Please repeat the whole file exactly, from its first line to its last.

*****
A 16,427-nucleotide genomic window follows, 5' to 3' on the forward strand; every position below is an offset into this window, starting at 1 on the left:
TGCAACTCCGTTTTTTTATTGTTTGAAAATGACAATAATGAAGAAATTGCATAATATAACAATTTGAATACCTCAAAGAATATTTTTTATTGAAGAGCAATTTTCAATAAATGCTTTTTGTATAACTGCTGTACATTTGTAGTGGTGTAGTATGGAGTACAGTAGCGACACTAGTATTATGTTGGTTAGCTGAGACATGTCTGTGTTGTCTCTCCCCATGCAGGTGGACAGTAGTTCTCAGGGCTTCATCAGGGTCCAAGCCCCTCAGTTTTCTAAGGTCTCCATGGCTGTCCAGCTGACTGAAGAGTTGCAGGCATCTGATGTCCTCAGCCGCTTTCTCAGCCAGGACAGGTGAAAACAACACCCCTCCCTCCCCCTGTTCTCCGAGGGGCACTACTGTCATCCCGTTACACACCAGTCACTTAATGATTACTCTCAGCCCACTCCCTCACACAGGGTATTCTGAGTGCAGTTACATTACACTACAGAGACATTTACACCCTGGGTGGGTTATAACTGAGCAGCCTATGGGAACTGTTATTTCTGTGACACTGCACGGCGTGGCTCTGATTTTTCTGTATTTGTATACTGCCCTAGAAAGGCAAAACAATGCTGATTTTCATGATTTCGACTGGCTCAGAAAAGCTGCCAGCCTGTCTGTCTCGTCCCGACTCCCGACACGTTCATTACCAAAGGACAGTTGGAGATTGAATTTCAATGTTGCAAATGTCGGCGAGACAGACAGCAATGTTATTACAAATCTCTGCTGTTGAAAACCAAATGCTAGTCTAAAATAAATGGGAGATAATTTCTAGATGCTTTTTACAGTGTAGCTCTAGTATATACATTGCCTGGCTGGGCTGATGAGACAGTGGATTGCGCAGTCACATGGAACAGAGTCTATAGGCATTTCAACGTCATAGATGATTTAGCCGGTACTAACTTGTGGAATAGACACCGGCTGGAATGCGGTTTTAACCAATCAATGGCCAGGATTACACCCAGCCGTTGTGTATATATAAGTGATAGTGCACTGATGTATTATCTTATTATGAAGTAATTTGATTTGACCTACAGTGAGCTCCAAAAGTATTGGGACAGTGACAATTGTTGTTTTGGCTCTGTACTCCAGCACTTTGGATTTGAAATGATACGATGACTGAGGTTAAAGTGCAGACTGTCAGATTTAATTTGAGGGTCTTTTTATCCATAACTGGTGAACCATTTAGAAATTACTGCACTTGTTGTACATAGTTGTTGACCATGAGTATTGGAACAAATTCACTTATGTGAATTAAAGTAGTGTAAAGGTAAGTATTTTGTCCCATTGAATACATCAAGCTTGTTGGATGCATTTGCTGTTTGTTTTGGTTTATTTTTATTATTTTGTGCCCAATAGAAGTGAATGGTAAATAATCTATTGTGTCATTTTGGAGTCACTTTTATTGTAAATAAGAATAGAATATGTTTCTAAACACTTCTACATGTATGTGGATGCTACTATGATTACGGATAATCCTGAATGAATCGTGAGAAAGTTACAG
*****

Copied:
A 16,427-nucleotide genomic window follows, 5' to 3' on the forward strand; every position below is an offset into this window, starting at 1 on the left:
TGCAACTCCGTTTTTTTATTGTTTGAAAATGACAATAATGAAGAAATTGCATAATATAACAATTTGAATACCTCAAAGAATATTTTTTATTGAAGAGCAATTTTCAATAAATGCTTTTTGTATAACTGCTGTACATTTGTAGTGGTGTAGTATGGAGTACAGTAGCGACACTAGTATTATGTTGGTTAGCTGAGACATGTCTGTGTTGTCTCTCCCCATGCAGGTGGACAGTAGTTCTCAGGGCTTCATCAGGGTCCAAGCCCCTCAGTTTTCTAAGGTCTCCATGGCTGTCCAGCTGACTGAAGAGTTGCAGGCATCTGATGTCCTCAGCCGCTTTCTCAGCCAGGACAGGTGAAAACAACACCCCTCCCTCCCCCTGTTCTCCGAGGGGCACTACTGTCATCCCGTTACACACCAGTCACTTAATGATTACTCTCAGCCCACTCCCTCACACAGGGTATTCTGAGTGCAGTTACATTACACTACAGAGACATTTACACCCTGGGTGGGTTATAACTGAGCAGCCTATGGGAACTGTTATTTCTGTGACACTGCACGGCGTGGCTCTGATTTTTCTGTATTTGTATACTGCCCTAGAAAGGCAAAACAATGCTGATTTTCATGATTTCGACTGGCTCAGAAAAGCTGCCAGCCTGTCTGTCTCGTCCCGACTCCCGACACGTTCATTACCAAAGGACAGTTGGAGATTGAATTTCAATGTTGCAAATGTCGGCGAGACAGACAGCAATGTTATTACAAATCTCTGCTGTTGAAAACCAAATGCTAGTCTAAAATAAATGGGAGATAATTTCTAGATGCTTTTTACAGTGTAGCTCTAGTATATACATTGCCTGGCTGGGCTGATGAGACAGTGGATTGCGCAGTCACATGGAACAGAGTCTATAGGCATTTCAACGTCATAGATGATTTAGCCGGTACTAACTTGTGGAATAGACACCGGCTGGAATGCGGTTTTAACCAATCAATGGCCAGGATTACACCCAGCCGTTGTGTATATATAAGTGATAGTGCACTGATGTATTATCTTATTATGAAGTAATTTGATTTGACCTACAGTGAGCTCCAAAAGTATTGGGACAGTGACAATTGTTGTTTTGGCTCTGTACTCCAGCACTTTGGATTTGAAATGATACGATGACTGAGGTTAAAGTGCAGACTGTCAGATTTAATTTGAGGGTCTTTTTATCCATAACTGGTGAACCATTTAGAAATTACTGCACTTGTTGTACATAGTTGTTGACCATGAGTATTGGAACAAATTCACTTATGTGAATTAAAGTAGTGTAAAGGTAAGTATTTTGTCCCATTGAATACATCAAGCTTGTTGGATGCATTTGCTGTTTGTTTTGGTTTATTTTTATTATTTTGTGCCCAATAGAAGTGAATGGTAAATAATCTATTGTGTCATTTTGGAGTCACTTTTATTGTAAATAAGAATAGAATATGTTTCTAAACACTTCTACATGTATGTGGATGCTACTATGATTACGGATAATCCTGAATGAATCGTGAGAAAGTTACAG